The way forward
No doubt Indian philanthropy is at a critical moment. The rise in philanthropic giving has the potential to address issues of poverty and its associated manifestations, but it also has the potential to play a more transformational role in bringing positive social change. For the latter, it would be imperative that Indian philanthropy recognize the need to maintain a balance between charity and social justice. We will also need to see new ways of engaging and partnerships between philanthropy, civil society, private sector and government to influence use of these philanthropic resources. Social justice focused civil society organizations will have to play a far stronger role in influencing such engagements and the outcomes that will determine the society the next generation will inherit.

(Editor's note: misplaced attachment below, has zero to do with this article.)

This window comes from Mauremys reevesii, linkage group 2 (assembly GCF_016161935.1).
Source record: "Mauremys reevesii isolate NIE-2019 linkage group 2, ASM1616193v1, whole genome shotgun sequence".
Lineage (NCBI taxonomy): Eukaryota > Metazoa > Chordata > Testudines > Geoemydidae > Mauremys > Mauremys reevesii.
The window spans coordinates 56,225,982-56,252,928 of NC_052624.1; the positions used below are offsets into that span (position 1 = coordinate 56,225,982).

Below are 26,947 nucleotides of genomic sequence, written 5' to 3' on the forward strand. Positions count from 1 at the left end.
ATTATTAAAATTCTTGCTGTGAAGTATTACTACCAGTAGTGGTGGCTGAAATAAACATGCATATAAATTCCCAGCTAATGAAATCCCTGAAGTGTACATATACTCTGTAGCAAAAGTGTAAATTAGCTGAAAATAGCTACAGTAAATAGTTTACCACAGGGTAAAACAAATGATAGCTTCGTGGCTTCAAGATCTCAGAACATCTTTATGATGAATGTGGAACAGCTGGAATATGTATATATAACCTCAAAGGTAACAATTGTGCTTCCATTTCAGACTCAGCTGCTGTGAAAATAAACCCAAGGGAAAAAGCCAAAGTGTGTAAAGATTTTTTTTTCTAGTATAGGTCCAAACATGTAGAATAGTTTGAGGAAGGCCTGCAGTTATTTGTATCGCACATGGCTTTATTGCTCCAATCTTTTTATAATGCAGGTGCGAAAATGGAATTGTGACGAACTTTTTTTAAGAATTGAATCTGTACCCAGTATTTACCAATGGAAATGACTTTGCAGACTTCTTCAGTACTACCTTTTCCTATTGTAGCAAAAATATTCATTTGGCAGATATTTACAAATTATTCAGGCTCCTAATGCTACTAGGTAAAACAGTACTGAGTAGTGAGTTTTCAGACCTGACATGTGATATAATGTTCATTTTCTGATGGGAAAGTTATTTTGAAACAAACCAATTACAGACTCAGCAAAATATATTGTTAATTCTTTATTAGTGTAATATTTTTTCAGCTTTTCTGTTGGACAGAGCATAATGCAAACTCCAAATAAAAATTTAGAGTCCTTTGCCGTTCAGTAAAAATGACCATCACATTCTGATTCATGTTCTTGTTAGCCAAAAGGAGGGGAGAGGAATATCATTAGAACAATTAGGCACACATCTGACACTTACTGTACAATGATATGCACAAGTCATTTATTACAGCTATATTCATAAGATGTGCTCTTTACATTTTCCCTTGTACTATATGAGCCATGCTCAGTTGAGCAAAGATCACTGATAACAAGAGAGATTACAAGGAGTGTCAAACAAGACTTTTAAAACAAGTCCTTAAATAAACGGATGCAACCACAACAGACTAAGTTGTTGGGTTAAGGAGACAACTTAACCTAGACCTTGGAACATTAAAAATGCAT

Pradeep Patra is senior programme officer at the National Foundation for India.
The Philanthropy in India report was published in October 2017 by PSJP in association with WINGS, Centre for Social Impact & Philanthropy at Ashoka University, and Alliance. It is available for download here.